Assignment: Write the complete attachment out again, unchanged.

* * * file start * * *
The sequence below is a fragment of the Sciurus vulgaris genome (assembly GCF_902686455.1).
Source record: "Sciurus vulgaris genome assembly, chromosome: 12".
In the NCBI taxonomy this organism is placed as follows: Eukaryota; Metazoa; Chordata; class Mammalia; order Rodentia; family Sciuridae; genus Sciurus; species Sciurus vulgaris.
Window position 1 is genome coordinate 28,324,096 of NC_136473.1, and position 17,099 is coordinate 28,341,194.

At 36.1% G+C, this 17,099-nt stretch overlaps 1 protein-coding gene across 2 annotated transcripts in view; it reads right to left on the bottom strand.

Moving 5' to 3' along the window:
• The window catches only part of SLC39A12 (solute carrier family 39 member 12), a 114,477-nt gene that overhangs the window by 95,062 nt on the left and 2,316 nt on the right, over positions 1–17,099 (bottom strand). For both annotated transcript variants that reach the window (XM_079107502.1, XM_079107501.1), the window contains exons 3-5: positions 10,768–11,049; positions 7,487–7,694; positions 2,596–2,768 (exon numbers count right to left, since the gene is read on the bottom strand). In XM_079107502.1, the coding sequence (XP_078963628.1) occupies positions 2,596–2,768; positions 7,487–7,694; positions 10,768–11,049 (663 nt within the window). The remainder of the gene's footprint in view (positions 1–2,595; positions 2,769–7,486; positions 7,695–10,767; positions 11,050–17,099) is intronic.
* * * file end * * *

The sequence below is a fragment of the Sciurus vulgaris genome (assembly GCF_902686455.1).
Source record: "Sciurus vulgaris genome assembly, chromosome: 12".
In the NCBI taxonomy this organism is placed as follows: Eukaryota; Metazoa; Chordata; class Mammalia; order Rodentia; family Sciuridae; genus Sciurus; species Sciurus vulgaris.
Window position 1 is genome coordinate 28,324,096 of NC_136473.1, and position 17,099 is coordinate 28,341,194.

At 36.1% G+C, this 17,099-nt stretch overlaps 1 protein-coding gene across 2 annotated transcripts in view; it reads right to left on the bottom strand.

Moving 5' to 3' along the window:
• The window catches only part of SLC39A12 (solute carrier family 39 member 12), a 114,477-nt gene that overhangs the window by 95,062 nt on the left and 2,316 nt on the right, over positions 1–17,099 (bottom strand). For both annotated transcript variants that reach the window (XM_079107502.1, XM_079107501.1), the window contains exons 3-5: positions 10,768–11,049; positions 7,487–7,694; positions 2,596–2,768 (exon numbers count right to left, since the gene is read on the bottom strand). In XM_079107502.1, the coding sequence (XP_078963628.1) occupies positions 2,596–2,768; positions 7,487–7,694; positions 10,768–11,049 (663 nt within the window). The remainder of the gene's footprint in view (positions 1–2,595; positions 2,769–7,486; positions 7,695–10,767; positions 11,050–17,099) is intronic.